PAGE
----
I am convinced that Google’s Chrome OS is highly underrated and under appreciated. I have been testing an ARM based Chromebook as well as an ARM based Chomestick with great results. If your primary email address is @gmail.com, and if most of your computer activity is email, messaging, and light document prep, you don’t need the complexity of Windows or Linux. And, if you think that Mac OS is simple to use, you have not tried Chrome.
I especially like the Asus Chromebit that arrived yesterday and which is now stuck on the back of a several year old Sony Bravia in the den. I plan to use it where I need a web browser to access content that is not already integrated into TiVo. Paired with a small Logitech wireless keyboard, it is all I need in the den and will free up the i5 Windows 10 machine that was previously used for web streaming.
When I installed WordPress on this site, one thing that concerned me is that login and administrative functions were not using SSL by default. OK, I didn’t have an SSL certificate installed at that point, fair enough. But once the SSL certificate from Let’s Encrypt was installed, I set about learning how to secure these functions.
It is very simple.
In the same directory where WordPress is installed you’ll find a file named “wp-config.php”. Add the following line toward the bottom, right above the “That’s all” comment:
Save the file and you’re good to go. Assuming that an SSL certificate is properly installed on your web server, login and administration will now go over SSL.
I ran it against this site and found that my user accounts could be enumerated. This is clearly information leakage that should be avoided. The solution is to enable a WordPress plugin that stops this behavior. The plugin can be found here.
Download the plugin and copy it to the plugins directory as described in the Installation section of the above page. Using the plugins menu of the WordPress administration console, activate the plugin.
Run the scan again against your WordPress site and you’ll see that this issue has been resolved.
One of the best things I learned at Hope XI is that we no longer have to pay for SSL certificates. In an effort to make web encryption universal, the Internet Security Research Group (ISRG) has started Let’s Encrypt. Lest you think that this is an evil hacker plot to steal your encryption keys and data, you may feel better to know that the Technical Advisory Board is comprised of representatives from Akamai, Cisco, Electronic Frontier Foundation, Mozilla, and the Internet Society. This project is on the level and taking off.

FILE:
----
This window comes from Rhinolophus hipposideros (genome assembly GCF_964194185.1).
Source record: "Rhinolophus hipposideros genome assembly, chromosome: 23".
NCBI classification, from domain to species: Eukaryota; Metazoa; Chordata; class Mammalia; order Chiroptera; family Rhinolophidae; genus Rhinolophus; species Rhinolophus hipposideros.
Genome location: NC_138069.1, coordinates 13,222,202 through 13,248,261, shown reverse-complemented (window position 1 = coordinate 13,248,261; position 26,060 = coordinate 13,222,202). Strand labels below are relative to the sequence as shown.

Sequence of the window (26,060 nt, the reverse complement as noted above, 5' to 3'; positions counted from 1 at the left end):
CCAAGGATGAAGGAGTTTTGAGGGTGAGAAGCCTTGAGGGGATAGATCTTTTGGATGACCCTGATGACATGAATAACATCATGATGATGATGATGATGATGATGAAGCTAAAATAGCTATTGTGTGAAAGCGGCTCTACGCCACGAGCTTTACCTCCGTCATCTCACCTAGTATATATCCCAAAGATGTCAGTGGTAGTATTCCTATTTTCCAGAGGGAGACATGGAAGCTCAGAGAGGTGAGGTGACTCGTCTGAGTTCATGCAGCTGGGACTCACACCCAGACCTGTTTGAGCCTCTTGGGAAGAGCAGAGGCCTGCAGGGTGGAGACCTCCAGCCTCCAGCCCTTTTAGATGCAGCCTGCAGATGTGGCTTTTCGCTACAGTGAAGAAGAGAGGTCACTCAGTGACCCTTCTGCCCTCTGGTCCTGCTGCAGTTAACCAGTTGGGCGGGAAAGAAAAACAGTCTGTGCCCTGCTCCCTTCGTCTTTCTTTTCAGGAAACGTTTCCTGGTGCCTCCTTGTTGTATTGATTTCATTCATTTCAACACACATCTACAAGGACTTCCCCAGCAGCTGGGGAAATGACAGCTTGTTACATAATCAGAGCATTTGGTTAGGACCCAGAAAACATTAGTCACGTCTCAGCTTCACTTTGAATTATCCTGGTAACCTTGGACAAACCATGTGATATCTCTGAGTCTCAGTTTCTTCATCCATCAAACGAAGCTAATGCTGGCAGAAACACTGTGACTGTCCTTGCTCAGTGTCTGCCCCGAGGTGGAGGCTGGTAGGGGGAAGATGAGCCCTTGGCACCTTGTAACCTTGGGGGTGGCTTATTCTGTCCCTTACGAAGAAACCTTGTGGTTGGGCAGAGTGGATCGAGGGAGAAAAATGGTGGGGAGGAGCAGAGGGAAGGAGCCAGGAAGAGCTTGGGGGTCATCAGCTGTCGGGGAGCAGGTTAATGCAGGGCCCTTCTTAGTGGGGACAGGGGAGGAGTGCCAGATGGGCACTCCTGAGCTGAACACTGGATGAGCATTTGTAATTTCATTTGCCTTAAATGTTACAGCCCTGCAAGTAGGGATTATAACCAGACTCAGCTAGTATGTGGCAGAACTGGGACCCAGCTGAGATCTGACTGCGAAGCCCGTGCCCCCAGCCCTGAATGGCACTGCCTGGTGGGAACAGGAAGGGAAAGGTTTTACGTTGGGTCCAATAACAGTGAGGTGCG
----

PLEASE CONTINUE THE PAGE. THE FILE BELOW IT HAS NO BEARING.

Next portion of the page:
My first certificate will be used to encrypt connections to this site. I’m sure that it will be the first of many. One downside is a short validity window (90 days) but Let’s Encrypt is offering automated tools to make the entire installation process simple and transparent. Unfortunately, this site is my free Optimum 60 website and I have limited control over the server, so I must wait for Optonline tech support to install my certificate.
Remember the Voice of America? It presented an American point of view to the world and helped the West to win the cold war in Europe. Well, VOA is still transmitting and is embracing modern technology to stay relevant.
Kim Andrew Elliot produces a weekly “VOA Radiogram”, which uses audio tones to send digital information that can penetrate jamming and get through adverse reception conditions. You don’t need anything too sophisticated to start playing with this technology, just a radio that can receive shortwave, a computer with a sound card input, a patch cord, and a free program called FLDIGI.
Much of the content is transmitted in MFSK32, which provides good results. Some transmissions include pictures as well as text. Some folks have even reported decoding content by holding their smartphone up to the radio speaker, although I have not tried this approach myself.
Give “VOA Radiogram” a listen this weekend. Here’s the schedule information:
Here is the lineup for VOA Radiogram, program 177, 20-21 August 2016, all in MFSK32 centered on 1500 Hz:
1:31 Program preview (now)
2:42 China launches hack-proof satellite*
8:32 Twitter closes terror-linked accounts*
13:59 Why is Washington’s subway system falling apart?*
26:40 Closing announcements
29:09 Flmsg surprise (with audio)
* with image
Please send reception reports to email@example.com .
VOA Radiogram transmission schedule
(all days and times UTC):
Sat 0930-1000 5745 kHz
Sat 1600-1630 17580 kHz
Sun 0230-0300 5745 kHz
Sun 1930-2000 15670 kHz
All via the Edward R. Murrow transmitting station in North Carolina.